TOWAOC, Colorado — A lone trailer sits on a dun-colored desert plateau on southwestern Colorado’s Ute Mountain Ute Reservation. The trailer’s walls sport spray-painted territorial marks — graffiti tags — in bright colors.
This extreme tableau — urban street-style graffiti in a remote Indian community — is occurring more frequently all the time, say Indian law enforcement officials. Reservations from Arizona to Idaho have watched gang activity evolve from graffiti to assaults to drive-by shootings, as gangs spread from their traditional urban confines into rural Indian Country.
"It started out as a trend," says Sgt. Lance Osborne, a police officer on the Fort Hall Reservation in Idaho. "No one really treated it as gangs because they thought gangs were a big-city problem." With the exception of the Navajo Nation, the only tribal communities experiencing gang problems were those near urban centers such as Phoenix, Ariz., or Tacoma, Wash. In the past five years, however, that has changed.
A loss of tradition
Towaoc Police Chief Mike Yazza first saw gang activity on the Ute Reservation a few years ago. Graffiti tags referencing two notorious L.A. gangs — Sureño 13 and the Crip Killing Society — broadcast rival messages across Ute Mountain tribal lands. Assaults were on the rise, especially unreported ones, where a victim refuses to name his attacker for fear of gang retaliation.
Yazza, a Navajo with 23 years of law enforcement experience, had reason to be alarmed. The Ute Mountain Ute Reservation abuts the Navajo Nation, where gangs have run rampant for 15 years. In 1997, Navajo officials testified before the Senate that there were 75 gang "sets" on the reservation. A tribal housing project in Fort Defiance, Ariz., was nicknamed Beirut because of its intense gang warfare. Just an hour’s drive south of Towaoc, in the town of Shiprock, six homicides were committed during December 2005 and January 2006 alone.
A 2004 Department of Justice survey said that American Indians experience a per capita violence rate twice that of the rest of the U.S. population. But how much of that is gang-related is uncertain, since only a few reservations track gang-related crime. Dr. Troy Armstrong, a researcher at the Center for Delinquency and Crime Policy Studies at California State University, conducted one of the few in-depth studies of Indian gangs, on the Navajo Reservation — but his data is 11 years old, and little statistical analysis has been done since. Hoping to fill the data gap, the Federal Bureau of Investigation plans a comprehensive survey of gang activity in Indian Country next year.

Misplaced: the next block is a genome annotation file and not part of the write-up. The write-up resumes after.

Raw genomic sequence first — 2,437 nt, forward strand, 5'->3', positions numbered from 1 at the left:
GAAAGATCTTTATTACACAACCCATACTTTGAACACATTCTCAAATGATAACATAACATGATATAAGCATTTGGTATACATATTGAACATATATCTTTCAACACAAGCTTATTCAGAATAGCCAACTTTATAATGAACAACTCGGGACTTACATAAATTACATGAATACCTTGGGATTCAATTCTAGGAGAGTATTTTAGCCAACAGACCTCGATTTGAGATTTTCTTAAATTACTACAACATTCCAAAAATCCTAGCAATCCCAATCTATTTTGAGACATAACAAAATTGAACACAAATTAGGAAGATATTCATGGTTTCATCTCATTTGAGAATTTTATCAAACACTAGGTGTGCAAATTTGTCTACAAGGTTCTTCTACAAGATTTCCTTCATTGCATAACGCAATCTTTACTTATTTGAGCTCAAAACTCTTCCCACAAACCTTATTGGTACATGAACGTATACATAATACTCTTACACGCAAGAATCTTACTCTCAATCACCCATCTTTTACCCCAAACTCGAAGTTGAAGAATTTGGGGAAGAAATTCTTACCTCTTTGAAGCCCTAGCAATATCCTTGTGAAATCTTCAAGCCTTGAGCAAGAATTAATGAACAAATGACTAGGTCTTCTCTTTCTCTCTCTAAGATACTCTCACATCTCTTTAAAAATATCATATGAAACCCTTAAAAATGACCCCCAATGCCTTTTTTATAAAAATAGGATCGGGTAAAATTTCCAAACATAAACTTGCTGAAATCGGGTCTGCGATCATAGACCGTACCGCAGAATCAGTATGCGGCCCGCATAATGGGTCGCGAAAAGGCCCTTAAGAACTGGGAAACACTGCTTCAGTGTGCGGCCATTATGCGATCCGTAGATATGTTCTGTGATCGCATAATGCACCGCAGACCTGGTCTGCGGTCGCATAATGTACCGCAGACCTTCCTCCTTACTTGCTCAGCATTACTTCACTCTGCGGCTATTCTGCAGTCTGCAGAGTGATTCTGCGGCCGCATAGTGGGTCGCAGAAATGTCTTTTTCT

Armstrong’s study found that gangs often come to Indian Country from outside, when a tribal member returns to the reservation from an urban area, bringing gangster culture with him. Indian gangs often adopt the names of California gangs, such as Crips, Bloods, and Sureños. The names are common parlance in youth culture, popularized through video games like Grand Theft Auto and rap music, gang specialists say. Rapper Snoop Dogg claims Crip allegiance, and many major hip-hop players adopt "gangsta" postures.
In Indian gangs, Armstrong says, these pop-culture icons are blended with traditional tribal symbols. Gangster kids on the Navajo Nation embrace what he calls "a romanticized sense of pan-Indianism." Other gangs draw on tribal history: Nez Perce gangs in Idaho call themselves the Non-Treaty Bloods in reference to Chief Joseph’s stand against the U.S. government. The Warrior Society, a prison gang, uses a traditional circular shield with two eagle feathers as its logo. Self-mutilation, where gang members brand or burn insignia into their skin, is more common in Indian gangs, inspired by tribal rituals.
Osborne, at Fort Hall, blames family instability, and says the rise of Indian gangs mirrors a national trend (HCN, 8/8/05). But he also points to a loss of connection with community-based tribal tradition. "The kids who have tradition — none of them are in gangs," he says.
"No more funerals"
Chris Grant is an ex-cop, and looks the part. He’s now the nation’s leading specialist on Indian gangs, and travels around the country teaching tribes how to combat gang activity. He visits close to 50 reservations a year, diagnosing the severity of gang problems and offering suggestions to local law enforcement and community leaders. Grant believes in community empowerment: "Gang activity will go as far as you let it," he says.
Many tribes agree — Fort Hall, which revised its tribal code to address gang-related crime, now devotes half of its police officers to a gang task force. The Nez Perce Tribe plans to change its tribal code, and John Williamson, a Nez Perce police officer, is a full-time presence in the reservation’s schools, giving gang awareness presentations and talking with tribal youth.
In Towaoc in July, about 25 community members listened closely to Grant’s presentation. He taught them how to recognize gang activity and decode gang language. "187 CKS," for example, means "kill the Crip Killing Society," 187 being the California penal code for homicide. Although Towaoc has seen little more than fist fights and graffiti so far, Grant warns against dismissing rural kids as "wannabes," faux gang members: "If a kid tells you he’s in a gang," he says, "then you take him seriously."
The Ute Mountain Utes plan to do so. Following Grant’s suggestions, they are starting a task force to eradicate graffiti, and will discuss modifying the tribal code to fight gang crimes. As one tribal member at the training put it: "If we don’t (do something) we’re going to be having more and more funerals."
The author is an HCN intern.